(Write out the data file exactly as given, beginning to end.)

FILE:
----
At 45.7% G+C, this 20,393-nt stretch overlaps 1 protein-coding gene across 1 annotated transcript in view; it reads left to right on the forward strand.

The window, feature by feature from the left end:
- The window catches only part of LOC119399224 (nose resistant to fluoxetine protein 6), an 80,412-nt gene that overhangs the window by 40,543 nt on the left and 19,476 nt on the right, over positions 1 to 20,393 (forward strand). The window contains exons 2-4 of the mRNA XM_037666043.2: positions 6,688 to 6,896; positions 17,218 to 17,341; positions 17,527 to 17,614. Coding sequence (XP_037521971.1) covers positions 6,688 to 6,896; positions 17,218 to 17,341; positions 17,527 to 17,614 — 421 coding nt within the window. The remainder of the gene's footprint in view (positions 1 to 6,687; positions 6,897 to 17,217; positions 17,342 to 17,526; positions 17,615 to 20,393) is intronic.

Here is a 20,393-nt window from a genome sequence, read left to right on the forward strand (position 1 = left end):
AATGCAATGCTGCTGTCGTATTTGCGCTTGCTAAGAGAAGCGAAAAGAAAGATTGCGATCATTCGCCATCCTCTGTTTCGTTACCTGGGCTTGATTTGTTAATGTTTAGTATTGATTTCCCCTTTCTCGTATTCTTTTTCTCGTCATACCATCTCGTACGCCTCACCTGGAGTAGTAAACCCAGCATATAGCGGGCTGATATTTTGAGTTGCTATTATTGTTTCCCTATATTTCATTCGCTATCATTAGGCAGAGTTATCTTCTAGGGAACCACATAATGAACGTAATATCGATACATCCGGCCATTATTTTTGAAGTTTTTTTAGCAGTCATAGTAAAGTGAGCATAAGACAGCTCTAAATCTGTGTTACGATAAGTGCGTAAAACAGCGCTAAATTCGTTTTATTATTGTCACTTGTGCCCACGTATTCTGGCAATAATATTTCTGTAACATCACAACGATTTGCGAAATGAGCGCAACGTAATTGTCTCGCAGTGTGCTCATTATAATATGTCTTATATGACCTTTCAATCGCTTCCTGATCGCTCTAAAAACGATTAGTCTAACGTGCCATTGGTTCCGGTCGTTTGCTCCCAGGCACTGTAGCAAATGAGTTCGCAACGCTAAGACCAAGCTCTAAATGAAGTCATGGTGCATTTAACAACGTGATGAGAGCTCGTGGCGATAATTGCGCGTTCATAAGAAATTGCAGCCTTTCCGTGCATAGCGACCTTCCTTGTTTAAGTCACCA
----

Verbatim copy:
At 45.7% G+C, this 20,393-nt stretch overlaps 1 protein-coding gene across 1 annotated transcript in view; it reads left to right on the forward strand.

The window, feature by feature from the left end:
- The window catches only part of LOC119399224 (nose resistant to fluoxetine protein 6), an 80,412-nt gene that overhangs the window by 40,543 nt on the left and 19,476 nt on the right, over positions 1 to 20,393 (forward strand). The window contains exons 2-4 of the mRNA XM_037666043.2: positions 6,688 to 6,896; positions 17,218 to 17,341; positions 17,527 to 17,614. Coding sequence (XP_037521971.1) covers positions 6,688 to 6,896; positions 17,218 to 17,341; positions 17,527 to 17,614 — 421 coding nt within the window. The remainder of the gene's footprint in view (positions 1 to 6,687; positions 6,897 to 17,217; positions 17,342 to 17,526; positions 17,615 to 20,393) is intronic.

Here is a 20,393-nt window from a genome sequence, read left to right on the forward strand (position 1 = left end):
AATGCAATGCTGCTGTCGTATTTGCGCTTGCTAAGAGAAGCGAAAAGAAAGATTGCGATCATTCGCCATCCTCTGTTTCGTTACCTGGGCTTGATTTGTTAATGTTTAGTATTGATTTCCCCTTTCTCGTATTCTTTTTCTCGTCATACCATCTCGTACGCCTCACCTGGAGTAGTAAACCCAGCATATAGCGGGCTGATATTTTGAGTTGCTATTATTGTTTCCCTATATTTCATTCGCTATCATTAGGCAGAGTTATCTTCTAGGGAACCACATAATGAACGTAATATCGATACATCCGGCCATTATTTTTGAAGTTTTTTTAGCAGTCATAGTAAAGTGAGCATAAGACAGCTCTAAATCTGTGTTACGATAAGTGCGTAAAACAGCGCTAAATTCGTTTTATTATTGTCACTTGTGCCCACGTATTCTGGCAATAATATTTCTGTAACATCACAACGATTTGCGAAATGAGCGCAACGTAATTGTCTCGCAGTGTGCTCATTATAATATGTCTTATATGACCTTTCAATCGCTTCCTGATCGCTCTAAAAACGATTAGTCTAACGTGCCATTGGTTCCGGTCGTTTGCTCCCAGGCACTGTAGCAAATGAGTTCGCAACGCTAAGACCAAGCTCTAAATGAAGTCATGGTGCATTTAACAACGTGATGAGAGCTCGTGGCGATAATTGCGCGTTCATAAGAAATTGCAGCCTTTCCGTGCATAGCGACCTTCCTTGTTTAAGTCACCA